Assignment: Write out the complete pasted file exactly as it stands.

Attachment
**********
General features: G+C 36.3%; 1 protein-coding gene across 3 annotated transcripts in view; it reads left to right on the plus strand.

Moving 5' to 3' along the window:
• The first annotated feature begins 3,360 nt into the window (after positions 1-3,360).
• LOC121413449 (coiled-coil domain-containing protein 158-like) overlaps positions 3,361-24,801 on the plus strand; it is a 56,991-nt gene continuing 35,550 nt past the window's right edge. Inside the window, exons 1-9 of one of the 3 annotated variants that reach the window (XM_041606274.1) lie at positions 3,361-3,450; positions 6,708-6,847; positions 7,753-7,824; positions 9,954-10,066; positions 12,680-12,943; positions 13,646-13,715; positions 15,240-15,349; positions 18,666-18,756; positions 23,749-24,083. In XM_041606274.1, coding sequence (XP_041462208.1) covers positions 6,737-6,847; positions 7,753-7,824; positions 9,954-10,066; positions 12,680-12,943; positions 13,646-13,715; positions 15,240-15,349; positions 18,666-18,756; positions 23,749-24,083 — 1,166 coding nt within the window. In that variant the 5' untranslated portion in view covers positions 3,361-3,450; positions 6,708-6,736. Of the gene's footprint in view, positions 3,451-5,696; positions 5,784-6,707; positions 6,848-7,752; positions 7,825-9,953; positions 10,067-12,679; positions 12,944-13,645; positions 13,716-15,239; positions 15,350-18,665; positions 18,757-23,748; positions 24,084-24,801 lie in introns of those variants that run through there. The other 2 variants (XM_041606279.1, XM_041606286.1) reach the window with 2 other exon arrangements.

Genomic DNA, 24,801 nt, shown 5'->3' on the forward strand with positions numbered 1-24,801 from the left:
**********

General features: G+C 36.3%; 1 protein-coding gene across 3 annotated transcripts in view; it reads left to right on the plus strand.

Moving 5' to 3' along the window:
• The first annotated feature begins 3,360 nt into the window (after positions 1-3,360).
• LOC121413449 (coiled-coil domain-containing protein 158-like) overlaps positions 3,361-24,801 on the plus strand; it is a 56,991-nt gene continuing 35,550 nt past the window's right edge. Inside the window, exons 1-9 of one of the 3 annotated variants that reach the window (XM_041606274.1) lie at positions 3,361-3,450; positions 6,708-6,847; positions 7,753-7,824; positions 9,954-10,066; positions 12,680-12,943; positions 13,646-13,715; positions 15,240-15,349; positions 18,666-18,756; positions 23,749-24,083. In XM_041606274.1, coding sequence (XP_041462208.1) covers positions 6,737-6,847; positions 7,753-7,824; positions 9,954-10,066; positions 12,680-12,943; positions 13,646-13,715; positions 15,240-15,349; positions 18,666-18,756; positions 23,749-24,083 — 1,166 coding nt within the window. In that variant the 5' untranslated portion in view covers positions 3,361-3,450; positions 6,708-6,736. Of the gene's footprint in view, positions 3,451-5,696; positions 5,784-6,707; positions 6,848-7,752; positions 7,825-9,953; positions 10,067-12,679; positions 12,944-13,645; positions 13,716-15,239; positions 15,350-18,665; positions 18,757-23,748; positions 24,084-24,801 lie in introns of those variants that run through there. The other 2 variants (XM_041606279.1, XM_041606286.1) reach the window with 2 other exon arrangements.

Genomic DNA, 24,801 nt, shown 5'->3' on the forward strand with positions numbered 1-24,801 from the left: